The Defense Department has launched a worldwide investigation into hiring practices at military child-care centers after a criminal probe of employees at an Army base near the Pentagon sparked a review that found more than 30 staffers who officials say should have been barred from contact with children.
Two civilian employees at the Child Development Center at Joint Base Myer-Henderson Hall appeared in federal court Wednesday in Alexandria to face charges of assaulting 2-year-olds in their care.
The allegations of physical abuse of toddlers at the day-care center in Arlington and the personnel review appear to have taken Defense Secretary Leon E. Panetta and the White House by surprise. Administration officials were notified on Tuesday.
President Obama took the unusual step of telephoning Secretary of the Army John M. McHugh late Tuesday to express concern about lapses and urge a prompt and thorough investigation, a senior administration official said.
In describing Obama’s call to McHugh, the administration official said, “The president made clear that we must have a zero-
tolerance policy when it comes to protecting the children of service members from abuse.”
The official spoke on the condition of anonymity to describe the private conversation.
McHugh has ordered an Army-wide review of day-care management. “These initial findings are not only troubling, they are unacceptable,” the Army secretary said in a statement. “We will make certain that adequate policies and procedures are in place.”
Two workers at the day-care center at the base known as Fort Myer were recorded by surveillance cameras dragging, pinching, kneeing and taunting toddlers, according to federal court records. The center is the military’s largest day-care center, with more than 400 children ranging from 6 weeks to 12 years old. It is used by Pentagon employees and other service members in the Washington area.
A personnel review at Fort Myer began in the fall after a parent complained about an allegedly abusive caregiver.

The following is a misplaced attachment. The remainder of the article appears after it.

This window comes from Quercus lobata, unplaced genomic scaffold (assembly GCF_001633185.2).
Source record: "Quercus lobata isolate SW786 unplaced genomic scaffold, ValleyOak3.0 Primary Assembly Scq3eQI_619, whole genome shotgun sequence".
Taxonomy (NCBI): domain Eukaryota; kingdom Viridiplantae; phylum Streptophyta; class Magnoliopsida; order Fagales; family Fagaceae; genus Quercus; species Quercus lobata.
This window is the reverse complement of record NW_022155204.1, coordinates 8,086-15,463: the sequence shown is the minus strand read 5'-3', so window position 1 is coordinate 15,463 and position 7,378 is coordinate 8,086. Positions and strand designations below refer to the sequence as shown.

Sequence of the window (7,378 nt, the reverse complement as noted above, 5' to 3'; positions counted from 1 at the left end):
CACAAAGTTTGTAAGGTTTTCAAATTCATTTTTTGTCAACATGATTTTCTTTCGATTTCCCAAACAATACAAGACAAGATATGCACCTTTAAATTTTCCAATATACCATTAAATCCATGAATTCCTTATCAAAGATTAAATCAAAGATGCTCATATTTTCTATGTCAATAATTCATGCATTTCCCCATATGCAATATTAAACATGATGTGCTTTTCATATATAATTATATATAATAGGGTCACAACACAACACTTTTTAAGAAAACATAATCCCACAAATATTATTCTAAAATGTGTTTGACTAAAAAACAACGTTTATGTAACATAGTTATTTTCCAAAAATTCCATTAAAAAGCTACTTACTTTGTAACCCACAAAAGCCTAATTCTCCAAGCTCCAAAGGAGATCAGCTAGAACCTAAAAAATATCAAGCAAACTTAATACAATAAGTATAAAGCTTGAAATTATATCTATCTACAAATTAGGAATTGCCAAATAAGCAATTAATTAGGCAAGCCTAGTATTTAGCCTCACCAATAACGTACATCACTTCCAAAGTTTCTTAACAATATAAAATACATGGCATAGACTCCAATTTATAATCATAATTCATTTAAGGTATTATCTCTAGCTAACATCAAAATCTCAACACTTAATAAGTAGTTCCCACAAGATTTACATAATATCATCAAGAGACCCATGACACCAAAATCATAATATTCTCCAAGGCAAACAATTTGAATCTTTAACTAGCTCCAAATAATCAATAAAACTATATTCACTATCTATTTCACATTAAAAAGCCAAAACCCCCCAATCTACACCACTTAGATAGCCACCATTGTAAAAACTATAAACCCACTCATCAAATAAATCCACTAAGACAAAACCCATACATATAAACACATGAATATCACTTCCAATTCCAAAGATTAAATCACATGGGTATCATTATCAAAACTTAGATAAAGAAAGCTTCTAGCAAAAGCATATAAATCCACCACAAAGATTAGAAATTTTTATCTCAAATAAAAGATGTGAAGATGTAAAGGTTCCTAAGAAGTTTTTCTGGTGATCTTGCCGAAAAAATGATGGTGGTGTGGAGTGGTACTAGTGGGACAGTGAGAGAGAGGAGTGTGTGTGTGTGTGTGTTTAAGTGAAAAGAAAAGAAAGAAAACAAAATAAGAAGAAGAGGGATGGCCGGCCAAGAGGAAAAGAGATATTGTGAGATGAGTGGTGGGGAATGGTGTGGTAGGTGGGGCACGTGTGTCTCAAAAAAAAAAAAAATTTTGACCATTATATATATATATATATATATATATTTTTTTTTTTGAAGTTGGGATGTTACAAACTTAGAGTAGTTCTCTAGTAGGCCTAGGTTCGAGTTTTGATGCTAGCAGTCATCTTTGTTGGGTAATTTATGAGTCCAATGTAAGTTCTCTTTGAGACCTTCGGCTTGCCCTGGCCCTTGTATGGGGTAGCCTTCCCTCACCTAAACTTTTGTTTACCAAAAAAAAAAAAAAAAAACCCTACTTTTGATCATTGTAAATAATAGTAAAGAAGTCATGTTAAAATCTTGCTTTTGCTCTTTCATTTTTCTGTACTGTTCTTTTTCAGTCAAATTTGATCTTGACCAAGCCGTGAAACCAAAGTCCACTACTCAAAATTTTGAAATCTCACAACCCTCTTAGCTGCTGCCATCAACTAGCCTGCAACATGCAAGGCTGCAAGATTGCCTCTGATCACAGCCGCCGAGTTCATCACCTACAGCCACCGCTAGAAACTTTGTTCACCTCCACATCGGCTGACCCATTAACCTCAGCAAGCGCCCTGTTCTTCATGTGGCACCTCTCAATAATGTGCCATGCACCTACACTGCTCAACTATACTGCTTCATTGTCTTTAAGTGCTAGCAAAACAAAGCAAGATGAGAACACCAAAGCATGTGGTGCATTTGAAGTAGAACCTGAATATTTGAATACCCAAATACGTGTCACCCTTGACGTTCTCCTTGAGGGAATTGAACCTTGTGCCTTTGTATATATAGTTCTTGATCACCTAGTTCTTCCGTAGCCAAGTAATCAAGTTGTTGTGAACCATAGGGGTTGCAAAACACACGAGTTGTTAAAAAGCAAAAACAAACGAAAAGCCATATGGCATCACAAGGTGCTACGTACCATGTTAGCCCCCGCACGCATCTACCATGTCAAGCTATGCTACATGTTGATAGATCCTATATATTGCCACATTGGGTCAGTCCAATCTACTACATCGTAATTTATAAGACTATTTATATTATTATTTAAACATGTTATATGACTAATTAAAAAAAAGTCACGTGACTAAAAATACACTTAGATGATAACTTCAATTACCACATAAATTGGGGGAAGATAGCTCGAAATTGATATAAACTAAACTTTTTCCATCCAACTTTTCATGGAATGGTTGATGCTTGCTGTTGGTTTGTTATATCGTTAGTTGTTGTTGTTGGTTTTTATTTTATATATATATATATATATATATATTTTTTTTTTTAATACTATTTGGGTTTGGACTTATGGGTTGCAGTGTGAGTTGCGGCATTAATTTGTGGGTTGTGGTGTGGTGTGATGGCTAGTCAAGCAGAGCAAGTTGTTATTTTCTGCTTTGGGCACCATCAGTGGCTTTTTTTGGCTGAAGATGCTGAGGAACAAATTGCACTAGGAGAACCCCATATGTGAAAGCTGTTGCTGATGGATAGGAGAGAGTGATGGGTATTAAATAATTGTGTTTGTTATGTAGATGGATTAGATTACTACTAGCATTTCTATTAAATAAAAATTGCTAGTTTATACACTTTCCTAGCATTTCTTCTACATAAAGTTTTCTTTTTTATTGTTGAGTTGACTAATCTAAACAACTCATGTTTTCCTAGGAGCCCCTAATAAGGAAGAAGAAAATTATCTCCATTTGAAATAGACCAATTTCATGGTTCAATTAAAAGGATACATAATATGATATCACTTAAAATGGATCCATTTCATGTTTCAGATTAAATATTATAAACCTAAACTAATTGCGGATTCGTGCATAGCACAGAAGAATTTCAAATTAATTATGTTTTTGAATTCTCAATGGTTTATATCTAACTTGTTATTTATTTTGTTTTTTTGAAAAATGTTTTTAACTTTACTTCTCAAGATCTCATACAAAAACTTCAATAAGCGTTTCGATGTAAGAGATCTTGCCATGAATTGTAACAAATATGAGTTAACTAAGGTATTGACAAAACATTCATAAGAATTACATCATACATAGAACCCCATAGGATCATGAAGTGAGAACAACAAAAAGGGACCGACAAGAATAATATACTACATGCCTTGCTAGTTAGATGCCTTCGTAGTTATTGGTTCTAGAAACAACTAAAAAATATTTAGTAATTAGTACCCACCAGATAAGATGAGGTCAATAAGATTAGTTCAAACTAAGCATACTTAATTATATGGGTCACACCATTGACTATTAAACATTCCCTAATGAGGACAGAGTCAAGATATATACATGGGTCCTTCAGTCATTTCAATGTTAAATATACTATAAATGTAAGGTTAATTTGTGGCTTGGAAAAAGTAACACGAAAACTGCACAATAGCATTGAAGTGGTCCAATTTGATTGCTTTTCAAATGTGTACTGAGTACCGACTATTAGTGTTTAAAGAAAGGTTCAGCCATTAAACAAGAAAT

The inquiry turned up evidence that at least 31 staffers had potentially disqualifying factors in their records, including history of drug use and past allegations of assault, a U.S. official familiar with the investigation said. The staffers have been suspended.
“This is not just one or two or three people,” the official said Wednesday, speaking on the condition of anonymity to discuss details of an ongoing inquiry. “This is a severe lapse in the background checks system.”
Pentagon spokesman George Little told reporters Wednesday that Panetta was “deeply disappointed and angry” about the hiring lapses at the base.
“He issued a directive immediately to all services to review their hiring practices and will settle for nothing less than the absolute best standards for our military children,” Little said.
Senior officials were scrambling Wednesday to learn details of the hiring lapses at Fort Myer and expressed disappointment that the Army didn’t alert them sooner about the severity of the abuse allegations.
“It’s a bit of a mystery why this didn’t bubble up the chain of command sooner,” a defense official said Wednesday, speaking on the condition of anonymity to describe the tension the case has generated.
Army spokesman George Wright said officials initially viewed the probe as a “local law enforcement matter” that didn’t warrant notification of senior officials. He credited Army leaders for taking “decisive action” after the first hints of problems.
Wright said the Army launched a preliminary personnel review the week of Nov. 7, after the criminal charges were filed, and later decided to examine the personnel records of everyone on staff. He declined to elaborate on the evidence that led to the 31 suspensions.
“Every matter will be looked at on a case-by-case basis,” he said.
The employees were suspended Dec. 13. The center where the staffers under investigation worked has been closed, and the children assigned there are now being looked after at another facility on the post, Wright said.